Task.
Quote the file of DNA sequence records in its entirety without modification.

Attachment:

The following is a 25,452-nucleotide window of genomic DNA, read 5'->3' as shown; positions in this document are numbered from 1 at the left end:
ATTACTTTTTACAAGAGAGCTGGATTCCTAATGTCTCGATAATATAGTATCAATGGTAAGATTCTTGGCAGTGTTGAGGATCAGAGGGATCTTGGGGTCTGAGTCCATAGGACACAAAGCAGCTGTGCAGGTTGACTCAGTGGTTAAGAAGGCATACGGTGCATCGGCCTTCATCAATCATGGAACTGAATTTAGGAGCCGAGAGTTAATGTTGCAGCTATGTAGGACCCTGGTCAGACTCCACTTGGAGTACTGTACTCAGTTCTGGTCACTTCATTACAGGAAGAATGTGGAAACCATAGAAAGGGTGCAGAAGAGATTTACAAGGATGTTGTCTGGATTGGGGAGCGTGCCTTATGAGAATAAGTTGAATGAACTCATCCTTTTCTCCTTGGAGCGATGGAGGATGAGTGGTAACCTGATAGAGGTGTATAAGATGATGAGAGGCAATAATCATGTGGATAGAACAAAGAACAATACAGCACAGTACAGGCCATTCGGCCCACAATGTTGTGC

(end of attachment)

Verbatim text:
The following is a 25,452-nucleotide window of genomic DNA, read 5'->3' as shown; positions in this document are numbered from 1 at the left end:
ATTACTTTTTACAAGAGAGCTGGATTCCTAATGTCTCGATAATATAGTATCAATGGTAAGATTCTTGGCAGTGTTGAGGATCAGAGGGATCTTGGGGTCTGAGTCCATAGGACACAAAGCAGCTGTGCAGGTTGACTCAGTGGTTAAGAAGGCATACGGTGCATCGGCCTTCATCAATCATGGAACTGAATTTAGGAGCCGAGAGTTAATGTTGCAGCTATGTAGGACCCTGGTCAGACTCCACTTGGAGTACTGTACTCAGTTCTGGTCACTTCATTACAGGAAGAATGTGGAAACCATAGAAAGGGTGCAGAAGAGATTTACAAGGATGTTGTCTGGATTGGGGAGCGTGCCTTATGAGAATAAGTTGAATGAACTCATCCTTTTCTCCTTGGAGCGATGGAGGATGAGTGGTAACCTGATAGAGGTGTATAAGATGATGAGAGGCAATAATCATGTGGATAGAACAAAGAACAATACAGCACAGTACAGGCCATTCGGCCCACAATGTTGTGC